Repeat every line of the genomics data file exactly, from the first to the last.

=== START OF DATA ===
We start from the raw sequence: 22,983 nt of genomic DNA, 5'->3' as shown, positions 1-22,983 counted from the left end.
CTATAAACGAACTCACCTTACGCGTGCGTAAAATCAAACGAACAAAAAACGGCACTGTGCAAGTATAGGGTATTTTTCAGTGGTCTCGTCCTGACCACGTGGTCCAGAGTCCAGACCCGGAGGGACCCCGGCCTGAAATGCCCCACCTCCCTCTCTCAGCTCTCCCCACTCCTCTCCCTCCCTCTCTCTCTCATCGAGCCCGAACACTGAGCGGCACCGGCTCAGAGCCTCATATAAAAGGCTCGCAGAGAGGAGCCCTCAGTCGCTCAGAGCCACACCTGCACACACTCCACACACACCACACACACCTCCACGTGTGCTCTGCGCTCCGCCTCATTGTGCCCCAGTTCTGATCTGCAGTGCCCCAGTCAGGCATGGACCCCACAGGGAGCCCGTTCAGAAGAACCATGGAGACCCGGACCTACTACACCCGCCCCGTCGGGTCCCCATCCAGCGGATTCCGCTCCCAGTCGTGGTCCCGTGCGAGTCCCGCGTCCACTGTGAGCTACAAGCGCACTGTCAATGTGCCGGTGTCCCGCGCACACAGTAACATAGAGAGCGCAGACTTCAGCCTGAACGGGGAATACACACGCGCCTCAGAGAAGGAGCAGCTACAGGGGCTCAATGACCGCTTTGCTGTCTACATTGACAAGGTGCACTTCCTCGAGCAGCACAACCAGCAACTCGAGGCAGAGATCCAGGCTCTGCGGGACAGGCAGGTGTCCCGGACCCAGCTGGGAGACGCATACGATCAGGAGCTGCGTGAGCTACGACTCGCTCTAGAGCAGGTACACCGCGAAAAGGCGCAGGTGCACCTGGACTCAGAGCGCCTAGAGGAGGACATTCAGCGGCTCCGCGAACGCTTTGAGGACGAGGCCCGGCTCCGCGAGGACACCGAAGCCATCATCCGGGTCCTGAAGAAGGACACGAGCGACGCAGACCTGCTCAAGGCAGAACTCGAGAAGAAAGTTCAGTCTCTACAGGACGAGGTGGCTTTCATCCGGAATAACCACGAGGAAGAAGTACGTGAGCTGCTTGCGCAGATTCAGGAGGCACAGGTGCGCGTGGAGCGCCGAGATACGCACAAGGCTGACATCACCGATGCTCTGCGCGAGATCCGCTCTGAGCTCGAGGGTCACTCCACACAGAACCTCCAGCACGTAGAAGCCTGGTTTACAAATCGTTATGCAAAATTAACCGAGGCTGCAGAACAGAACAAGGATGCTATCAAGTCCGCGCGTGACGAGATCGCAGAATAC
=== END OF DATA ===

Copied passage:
We start from the raw sequence: 22,983 nt of genomic DNA, 5'->3' as shown, positions 1-22,983 counted from the left end.
CTATAAACGAACTCACCTTACGCGTGCGTAAAATCAAACGAACAAAAAACGGCACTGTGCAAGTATAGGGTATTTTTCAGTGGTCTCGTCCTGACCACGTGGTCCAGAGTCCAGACCCGGAGGGACCCCGGCCTGAAATGCCCCACCTCCCTCTCTCAGCTCTCCCCACTCCTCTCCCTCCCTCTCTCTCTCATCGAGCCCGAACACTGAGCGGCACCGGCTCAGAGCCTCATATAAAAGGCTCGCAGAGAGGAGCCCTCAGTCGCTCAGAGCCACACCTGCACACACTCCACACACACCACACACACCTCCACGTGTGCTCTGCGCTCCGCCTCATTGTGCCCCAGTTCTGATCTGCAGTGCCCCAGTCAGGCATGGACCCCACAGGGAGCCCGTTCAGAAGAACCATGGAGACCCGGACCTACTACACCCGCCCCGTCGGGTCCCCATCCAGCGGATTCCGCTCCCAGTCGTGGTCCCGTGCGAGTCCCGCGTCCACTGTGAGCTACAAGCGCACTGTCAATGTGCCGGTGTCCCGCGCACACAGTAACATAGAGAGCGCAGACTTCAGCCTGAACGGGGAATACACACGCGCCTCAGAGAAGGAGCAGCTACAGGGGCTCAATGACCGCTTTGCTGTCTACATTGACAAGGTGCACTTCCTCGAGCAGCACAACCAGCAACTCGAGGCAGAGATCCAGGCTCTGCGGGACAGGCAGGTGTCCCGGACCCAGCTGGGAGACGCATACGATCAGGAGCTGCGTGAGCTACGACTCGCTCTAGAGCAGGTACACCGCGAAAAGGCGCAGGTGCACCTGGACTCAGAGCGCCTAGAGGAGGACATTCAGCGGCTCCGCGAACGCTTTGAGGACGAGGCCCGGCTCCGCGAGGACACCGAAGCCATCATCCGGGTCCTGAAGAAGGACACGAGCGACGCAGACCTGCTCAAGGCAGAACTCGAGAAGAAAGTTCAGTCTCTACAGGACGAGGTGGCTTTCATCCGGAATAACCACGAGGAAGAAGTACGTGAGCTGCTTGCGCAGATTCAGGAGGCACAGGTGCGCGTGGAGCGCCGAGATACGCACAAGGCTGACATCACCGATGCTCTGCGCGAGATCCGCTCTGAGCTCGAGGGTCACTCCACACAGAACCTCCAGCACGTAGAAGCCTGGTTTACAAATCGTTATGCAAAATTAACCGAGGCTGCAGAACAGAACAAGGATGCTATCAAGTCCGCGCGTGACGAGATCGCAGAATAC